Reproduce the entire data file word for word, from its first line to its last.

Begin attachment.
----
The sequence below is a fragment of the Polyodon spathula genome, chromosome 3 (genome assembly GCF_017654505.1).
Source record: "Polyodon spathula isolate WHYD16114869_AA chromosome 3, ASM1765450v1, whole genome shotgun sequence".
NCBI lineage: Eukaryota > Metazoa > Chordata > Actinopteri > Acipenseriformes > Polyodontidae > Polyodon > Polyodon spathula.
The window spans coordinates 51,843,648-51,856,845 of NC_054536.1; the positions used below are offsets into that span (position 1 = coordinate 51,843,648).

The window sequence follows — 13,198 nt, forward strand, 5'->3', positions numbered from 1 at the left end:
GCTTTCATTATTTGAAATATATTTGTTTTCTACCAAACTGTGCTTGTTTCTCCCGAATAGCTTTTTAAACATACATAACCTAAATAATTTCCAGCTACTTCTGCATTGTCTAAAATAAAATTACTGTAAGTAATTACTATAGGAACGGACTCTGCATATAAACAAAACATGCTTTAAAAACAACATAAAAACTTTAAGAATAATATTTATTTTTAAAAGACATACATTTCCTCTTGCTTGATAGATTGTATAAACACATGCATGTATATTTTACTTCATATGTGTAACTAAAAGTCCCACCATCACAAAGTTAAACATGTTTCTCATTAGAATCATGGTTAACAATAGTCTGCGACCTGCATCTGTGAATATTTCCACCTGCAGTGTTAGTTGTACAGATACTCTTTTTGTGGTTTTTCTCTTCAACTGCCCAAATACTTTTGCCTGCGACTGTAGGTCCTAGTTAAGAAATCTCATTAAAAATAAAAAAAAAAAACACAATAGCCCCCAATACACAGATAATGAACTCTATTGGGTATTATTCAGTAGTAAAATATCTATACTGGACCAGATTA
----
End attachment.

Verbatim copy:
The sequence below is a fragment of the Polyodon spathula genome, chromosome 3 (genome assembly GCF_017654505.1).
Source record: "Polyodon spathula isolate WHYD16114869_AA chromosome 3, ASM1765450v1, whole genome shotgun sequence".
NCBI lineage: Eukaryota > Metazoa > Chordata > Actinopteri > Acipenseriformes > Polyodontidae > Polyodon > Polyodon spathula.
The window spans coordinates 51,843,648-51,856,845 of NC_054536.1; the positions used below are offsets into that span (position 1 = coordinate 51,843,648).

The window sequence follows — 13,198 nt, forward strand, 5'->3', positions numbered from 1 at the left end:
GCTTTCATTATTTGAAATATATTTGTTTTCTACCAAACTGTGCTTGTTTCTCCCGAATAGCTTTTTAAACATACATAACCTAAATAATTTCCAGCTACTTCTGCATTGTCTAAAATAAAATTACTGTAAGTAATTACTATAGGAACGGACTCTGCATATAAACAAAACATGCTTTAAAAACAACATAAAAACTTTAAGAATAATATTTATTTTTAAAAGACATACATTTCCTCTTGCTTGATAGATTGTATAAACACATGCATGTATATTTTACTTCATATGTGTAACTAAAAGTCCCACCATCACAAAGTTAAACATGTTTCTCATTAGAATCATGGTTAACAATAGTCTGCGACCTGCATCTGTGAATATTTCCACCTGCAGTGTTAGTTGTACAGATACTCTTTTTGTGGTTTTTCTCTTCAACTGCCCAAATACTTTTGCCTGCGACTGTAGGTCCTAGTTAAGAAATCTCATTAAAAATAAAAAAAAAAAACACAATAGCCCCCAATACACAGATAATGAACTCTATTGGGTATTATTCAGTAGTAAAATATCTATACTGGACCAGATTA